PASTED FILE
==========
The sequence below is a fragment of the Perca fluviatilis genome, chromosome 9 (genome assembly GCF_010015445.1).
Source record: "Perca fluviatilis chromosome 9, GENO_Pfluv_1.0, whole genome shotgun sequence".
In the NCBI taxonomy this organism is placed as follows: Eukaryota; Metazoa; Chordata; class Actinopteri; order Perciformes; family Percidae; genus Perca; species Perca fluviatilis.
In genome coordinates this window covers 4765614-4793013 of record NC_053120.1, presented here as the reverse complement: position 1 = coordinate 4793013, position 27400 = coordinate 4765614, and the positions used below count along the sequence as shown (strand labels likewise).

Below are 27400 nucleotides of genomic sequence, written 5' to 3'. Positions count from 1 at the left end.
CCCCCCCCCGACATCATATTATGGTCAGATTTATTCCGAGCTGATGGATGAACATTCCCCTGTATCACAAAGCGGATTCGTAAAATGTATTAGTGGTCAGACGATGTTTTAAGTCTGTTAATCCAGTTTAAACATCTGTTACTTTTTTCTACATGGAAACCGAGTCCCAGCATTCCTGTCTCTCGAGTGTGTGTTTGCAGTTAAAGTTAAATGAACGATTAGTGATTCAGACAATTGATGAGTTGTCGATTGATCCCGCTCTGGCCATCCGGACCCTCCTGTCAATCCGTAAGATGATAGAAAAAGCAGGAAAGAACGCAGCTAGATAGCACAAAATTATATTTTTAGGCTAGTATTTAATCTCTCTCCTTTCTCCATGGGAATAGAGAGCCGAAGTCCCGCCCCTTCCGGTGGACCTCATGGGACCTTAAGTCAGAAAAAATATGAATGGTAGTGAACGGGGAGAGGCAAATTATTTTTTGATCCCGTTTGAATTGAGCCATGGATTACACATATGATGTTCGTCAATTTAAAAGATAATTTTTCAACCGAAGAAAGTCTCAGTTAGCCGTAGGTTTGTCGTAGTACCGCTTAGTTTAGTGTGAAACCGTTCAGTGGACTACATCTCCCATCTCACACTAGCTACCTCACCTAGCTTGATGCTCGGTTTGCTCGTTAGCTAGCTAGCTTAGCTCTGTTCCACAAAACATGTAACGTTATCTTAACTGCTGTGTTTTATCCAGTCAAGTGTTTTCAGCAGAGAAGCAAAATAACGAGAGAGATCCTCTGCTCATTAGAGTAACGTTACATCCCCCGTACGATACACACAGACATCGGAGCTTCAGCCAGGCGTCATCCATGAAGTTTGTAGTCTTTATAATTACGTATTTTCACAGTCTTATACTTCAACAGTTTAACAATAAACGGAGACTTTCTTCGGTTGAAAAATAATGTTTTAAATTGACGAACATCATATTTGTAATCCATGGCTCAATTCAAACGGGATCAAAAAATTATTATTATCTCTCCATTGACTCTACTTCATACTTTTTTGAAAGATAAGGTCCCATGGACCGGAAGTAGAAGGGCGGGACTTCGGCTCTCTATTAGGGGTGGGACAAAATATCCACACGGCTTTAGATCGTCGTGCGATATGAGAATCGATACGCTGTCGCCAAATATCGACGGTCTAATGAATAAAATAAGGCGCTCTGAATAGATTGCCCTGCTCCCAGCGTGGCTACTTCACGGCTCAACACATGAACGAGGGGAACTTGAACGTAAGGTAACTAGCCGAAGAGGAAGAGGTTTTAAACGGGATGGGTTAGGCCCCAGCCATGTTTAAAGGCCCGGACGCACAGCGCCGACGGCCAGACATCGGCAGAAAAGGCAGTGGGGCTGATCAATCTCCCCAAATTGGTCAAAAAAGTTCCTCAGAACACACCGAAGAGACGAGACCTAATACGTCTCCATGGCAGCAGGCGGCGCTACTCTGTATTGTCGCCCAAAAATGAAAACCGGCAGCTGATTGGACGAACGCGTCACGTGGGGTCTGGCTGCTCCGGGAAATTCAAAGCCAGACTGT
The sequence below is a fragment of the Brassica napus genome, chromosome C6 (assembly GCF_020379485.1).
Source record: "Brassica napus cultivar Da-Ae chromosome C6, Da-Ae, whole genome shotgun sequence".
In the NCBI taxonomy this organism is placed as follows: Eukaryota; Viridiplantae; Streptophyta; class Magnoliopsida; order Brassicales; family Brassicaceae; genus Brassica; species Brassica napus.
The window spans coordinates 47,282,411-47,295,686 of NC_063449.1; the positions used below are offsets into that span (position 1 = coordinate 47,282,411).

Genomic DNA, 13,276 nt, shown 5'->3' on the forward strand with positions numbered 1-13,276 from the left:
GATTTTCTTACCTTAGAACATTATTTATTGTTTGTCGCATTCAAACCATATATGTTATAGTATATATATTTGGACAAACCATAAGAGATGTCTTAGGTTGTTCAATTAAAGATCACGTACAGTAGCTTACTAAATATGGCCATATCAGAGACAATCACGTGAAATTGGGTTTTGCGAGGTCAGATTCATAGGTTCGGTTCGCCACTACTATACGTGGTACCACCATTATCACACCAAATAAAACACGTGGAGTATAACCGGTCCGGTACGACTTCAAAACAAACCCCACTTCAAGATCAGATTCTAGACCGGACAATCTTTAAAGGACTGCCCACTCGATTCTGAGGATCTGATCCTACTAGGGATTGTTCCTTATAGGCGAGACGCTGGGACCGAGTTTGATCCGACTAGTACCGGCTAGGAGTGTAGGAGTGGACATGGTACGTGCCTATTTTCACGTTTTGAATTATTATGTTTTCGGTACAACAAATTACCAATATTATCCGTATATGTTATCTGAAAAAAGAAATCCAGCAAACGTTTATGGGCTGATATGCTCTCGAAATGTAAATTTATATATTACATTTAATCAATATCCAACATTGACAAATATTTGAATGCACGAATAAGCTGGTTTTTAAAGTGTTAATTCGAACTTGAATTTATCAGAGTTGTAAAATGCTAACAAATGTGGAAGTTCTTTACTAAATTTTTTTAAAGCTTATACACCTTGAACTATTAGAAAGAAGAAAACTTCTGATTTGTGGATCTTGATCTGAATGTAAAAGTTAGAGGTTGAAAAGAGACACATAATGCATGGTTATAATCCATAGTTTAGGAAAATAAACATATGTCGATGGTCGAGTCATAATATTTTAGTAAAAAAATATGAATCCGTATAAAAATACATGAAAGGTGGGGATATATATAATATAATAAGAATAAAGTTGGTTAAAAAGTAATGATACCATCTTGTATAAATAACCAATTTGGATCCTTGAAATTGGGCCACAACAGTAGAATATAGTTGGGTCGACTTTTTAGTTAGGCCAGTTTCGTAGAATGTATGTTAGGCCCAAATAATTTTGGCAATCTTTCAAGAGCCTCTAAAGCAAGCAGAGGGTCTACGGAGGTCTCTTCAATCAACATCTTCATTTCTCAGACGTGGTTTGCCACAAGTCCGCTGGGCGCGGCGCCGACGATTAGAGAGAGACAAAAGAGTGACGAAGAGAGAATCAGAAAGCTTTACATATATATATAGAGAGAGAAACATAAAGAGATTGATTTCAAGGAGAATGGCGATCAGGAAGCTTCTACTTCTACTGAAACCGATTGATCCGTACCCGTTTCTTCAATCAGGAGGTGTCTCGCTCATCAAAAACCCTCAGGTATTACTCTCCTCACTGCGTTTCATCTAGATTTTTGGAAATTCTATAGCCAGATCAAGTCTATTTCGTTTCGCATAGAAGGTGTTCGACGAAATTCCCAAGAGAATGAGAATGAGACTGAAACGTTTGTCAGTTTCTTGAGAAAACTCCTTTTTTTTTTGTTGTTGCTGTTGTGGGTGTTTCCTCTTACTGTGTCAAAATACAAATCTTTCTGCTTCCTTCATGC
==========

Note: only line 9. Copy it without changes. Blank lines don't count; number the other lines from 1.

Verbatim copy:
In the NCBI taxonomy this organism is placed as follows: Eukaryota; Viridiplantae; Streptophyta; class Magnoliopsida; order Brassicales; family Brassicaceae; genus Brassica; species Brassica napus.